Everybody talks of luma sampling and chroma subsampling, but few understand what these numbers really signify. When someone uses the notations 4:4:4, 4:2:2 and 4:2:0, etc., they usually mean chroma sub-sampling. But what do these numbers *really* mean, and why?

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## How is 1920 x 1080 sampled?

Before the advent of digital HDTV, there was analog HDTV. The problem engineers faced was that they had to make this higher resolution standard work within the systems already established, mainly PAL and NTSC.

The major problem they faced, was the marriage between PAL and NTSC. The new HDTV standard would need to account for both PAL and NTSC as a common factor. E.g., if PAL is 2 and NTSC is 3, then HDTV couldn’t be 5 or 7 or 8. It had to be divisible by both 2 and 3, in this case resulting in 6, the lowest possible value.

Standard definition luma (Y) was sampled at 13.5 Mhz, and the lowest common factor that pleased both PAL and NTSC was 2.25 MHz (6 x 2.25 = 13.5).

This new system, which saw many variations, is now established as having 1125 vertical lines, of which 1080 is reserved for the image. The highest frame rate at the time for 1080 was 29.97 fps (NTSC), and for 720 was 59.94 fps (NTSC).

What about the horizontal size? The uncorroborated legend goes that 16:9 (1.78:1) wastes the least space when you want to fit in every kind of aspect ratio, from 4:3 to 2.39:1.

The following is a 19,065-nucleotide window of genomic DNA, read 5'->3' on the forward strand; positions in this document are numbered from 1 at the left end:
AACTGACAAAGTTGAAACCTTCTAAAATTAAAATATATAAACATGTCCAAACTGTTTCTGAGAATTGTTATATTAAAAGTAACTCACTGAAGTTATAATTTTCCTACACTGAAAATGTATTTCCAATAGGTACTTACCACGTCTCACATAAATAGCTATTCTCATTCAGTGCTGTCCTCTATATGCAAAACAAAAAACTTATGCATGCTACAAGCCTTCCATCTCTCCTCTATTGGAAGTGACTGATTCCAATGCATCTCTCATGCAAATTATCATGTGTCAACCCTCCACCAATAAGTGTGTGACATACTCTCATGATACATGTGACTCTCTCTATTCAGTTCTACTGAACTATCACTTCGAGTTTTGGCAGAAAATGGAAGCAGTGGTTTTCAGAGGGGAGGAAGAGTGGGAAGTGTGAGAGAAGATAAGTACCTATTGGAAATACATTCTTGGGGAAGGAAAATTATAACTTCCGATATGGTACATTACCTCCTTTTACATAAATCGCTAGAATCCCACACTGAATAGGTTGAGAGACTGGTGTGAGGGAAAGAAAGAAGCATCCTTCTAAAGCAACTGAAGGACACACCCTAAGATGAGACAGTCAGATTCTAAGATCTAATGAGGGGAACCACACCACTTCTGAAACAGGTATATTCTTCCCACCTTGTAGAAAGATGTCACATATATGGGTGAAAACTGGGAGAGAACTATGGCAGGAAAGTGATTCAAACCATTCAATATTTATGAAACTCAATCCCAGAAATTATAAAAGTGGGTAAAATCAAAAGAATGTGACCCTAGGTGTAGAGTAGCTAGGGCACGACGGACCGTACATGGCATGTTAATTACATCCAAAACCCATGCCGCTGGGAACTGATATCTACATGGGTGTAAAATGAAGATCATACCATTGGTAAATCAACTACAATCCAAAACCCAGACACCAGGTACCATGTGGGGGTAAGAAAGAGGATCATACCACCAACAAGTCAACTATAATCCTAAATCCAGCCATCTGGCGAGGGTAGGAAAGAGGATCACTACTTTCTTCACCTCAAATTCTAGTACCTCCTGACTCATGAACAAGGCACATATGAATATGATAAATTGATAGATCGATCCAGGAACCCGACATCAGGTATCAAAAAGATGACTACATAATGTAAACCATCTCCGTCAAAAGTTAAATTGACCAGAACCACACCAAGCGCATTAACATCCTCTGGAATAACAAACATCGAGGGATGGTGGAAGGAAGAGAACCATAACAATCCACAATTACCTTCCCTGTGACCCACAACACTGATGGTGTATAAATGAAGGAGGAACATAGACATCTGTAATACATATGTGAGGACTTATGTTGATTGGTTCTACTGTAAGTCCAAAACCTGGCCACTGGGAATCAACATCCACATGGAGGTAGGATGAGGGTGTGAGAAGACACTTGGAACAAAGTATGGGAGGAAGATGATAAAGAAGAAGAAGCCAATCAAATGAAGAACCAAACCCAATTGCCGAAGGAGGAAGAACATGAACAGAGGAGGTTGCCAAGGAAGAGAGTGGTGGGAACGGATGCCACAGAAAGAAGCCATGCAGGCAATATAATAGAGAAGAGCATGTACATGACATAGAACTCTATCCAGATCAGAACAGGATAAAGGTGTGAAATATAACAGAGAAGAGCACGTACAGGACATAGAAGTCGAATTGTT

For 1125 vertical lines, the horizontal size for this aspect ratio (16:9) is 2002. Multiplying 2002 x 1125 x 30 (frame rate), you get 67.57 MHz, which is not divisible by 2.25 Mhz. The closest that you get is 74.25 MHz, while still keeping the horizontal size a whole number. In this case it happens to be 2200.

Therefore, 74.25 MHz is the sampling rate for HDTV 1080p at 30fps, and 720p at 60fps. Out of 2200 pixels, we only need 1920 pixels for the image.

For SMPTE 292M (HD-SDI), i.e., 10-bit 4:2:2 1080p29.97 HDTV, the luma is sampled at 74.25 Mhz, while each chrominance value is sampled at half that, 37.125 Mhz.

For SMPTE 372M (Dual HD-SDI) or 424M (3G-SDI), the sampling rate is doubled, to 148.5MHz, to account for the increased frame rate to 60fps.

## Why 4?

You’ve all seen 4:4:4, 4:2:0 and 4:2:2. First of all, just for the purposes of this article, let’s call this method of notation the ‘4-sytem’. The 4-system is essentially a digital notation, which isn’t supposed to have a direct analog counterpart (but it can be equated or derived from it).

While defining color bit depth, we understood that in order to make digital words, the formula for the number of combinations with n letters is 2^{n}. This is the hallmark of digital numbers.

Let’s assume n = 1.

In this case, in the Y’CbCr model, Y’ can have only 2^{1} = 2 combinations or values. It can be a 0 or 1. Cb and Cr, too, can have only 2 values each – 0 and 1.

But if Cb and Cr are to be compressed (sampled at a lower rate than Y’ to save bandwidth), the compressed values will have to be represented by a fraction – which as we know in computer land, is a big boo boo.

So n=1 won’t do. The next in line is 2. When n=2, 2^{n} = 4.

This gives Y’ Cb Cr 4 values each, represented as 4:4:4 when not compressed. If you want to sample chroma at half rate, you can represent them by 4:2:2. A quarter rate will give us 4:1:1 or 4:2:0. It gives us four options for each channel in the luma-chroma model.

Is the number 4 good enough? It works. Like all things in broadcast, this too, is a compromise. Tomorrow, if someone feels the sampling rate will need to be changed, this system will become obsolete.